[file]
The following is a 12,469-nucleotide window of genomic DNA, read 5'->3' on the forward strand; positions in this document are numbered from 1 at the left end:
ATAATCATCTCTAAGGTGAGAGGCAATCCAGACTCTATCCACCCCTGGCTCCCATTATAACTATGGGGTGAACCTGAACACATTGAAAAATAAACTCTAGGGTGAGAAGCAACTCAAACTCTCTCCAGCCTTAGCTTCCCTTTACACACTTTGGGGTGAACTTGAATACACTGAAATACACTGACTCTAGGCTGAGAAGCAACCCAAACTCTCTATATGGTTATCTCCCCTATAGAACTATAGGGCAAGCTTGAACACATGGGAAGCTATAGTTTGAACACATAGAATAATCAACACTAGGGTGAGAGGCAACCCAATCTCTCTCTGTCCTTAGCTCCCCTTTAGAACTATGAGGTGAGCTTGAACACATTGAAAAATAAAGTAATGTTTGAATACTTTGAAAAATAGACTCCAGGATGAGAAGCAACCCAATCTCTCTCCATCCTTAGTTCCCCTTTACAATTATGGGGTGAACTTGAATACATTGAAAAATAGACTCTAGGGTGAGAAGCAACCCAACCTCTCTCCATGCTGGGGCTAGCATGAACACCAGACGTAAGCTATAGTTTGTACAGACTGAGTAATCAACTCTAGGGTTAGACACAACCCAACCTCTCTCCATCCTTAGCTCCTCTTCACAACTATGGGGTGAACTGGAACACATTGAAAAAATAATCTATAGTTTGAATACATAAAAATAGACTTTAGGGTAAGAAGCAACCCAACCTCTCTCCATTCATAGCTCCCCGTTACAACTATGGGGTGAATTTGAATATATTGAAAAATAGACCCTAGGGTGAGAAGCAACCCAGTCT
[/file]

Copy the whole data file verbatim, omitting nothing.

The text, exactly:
The following is a 12,469-nucleotide window of genomic DNA, read 5'->3' on the forward strand; positions in this document are numbered from 1 at the left end:
ATAATCATCTCTAAGGTGAGAGGCAATCCAGACTCTATCCACCCCTGGCTCCCATTATAACTATGGGGTGAACCTGAACACATTGAAAAATAAACTCTAGGGTGAGAAGCAACTCAAACTCTCTCCAGCCTTAGCTTCCCTTTACACACTTTGGGGTGAACTTGAATACACTGAAATACACTGACTCTAGGCTGAGAAGCAACCCAAACTCTCTATATGGTTATCTCCCCTATAGAACTATAGGGCAAGCTTGAACACATGGGAAGCTATAGTTTGAACACATAGAATAATCAACACTAGGGTGAGAGGCAACCCAATCTCTCTCTGTCCTTAGCTCCCCTTTAGAACTATGAGGTGAGCTTGAACACATTGAAAAATAAAGTAATGTTTGAATACTTTGAAAAATAGACTCCAGGATGAGAAGCAACCCAATCTCTCTCCATCCTTAGTTCCCCTTTACAATTATGGGGTGAACTTGAATACATTGAAAAATAGACTCTAGGGTGAGAAGCAACCCAACCTCTCTCCATGCTGGGGCTAGCATGAACACCAGACGTAAGCTATAGTTTGTACAGACTGAGTAATCAACTCTAGGGTTAGACACAACCCAACCTCTCTCCATCCTTAGCTCCTCTTCACAACTATGGGGTGAACTGGAACACATTGAAAAAATAATCTATAGTTTGAATACATAAAAATAGACTTTAGGGTAAGAAGCAACCCAACCTCTCTCCATTCATAGCTCCCCGTTACAACTATGGGGTGAATTTGAATATATTGAAAAATAGACCCTAGGGTGAGAAGCAACCCAGTCT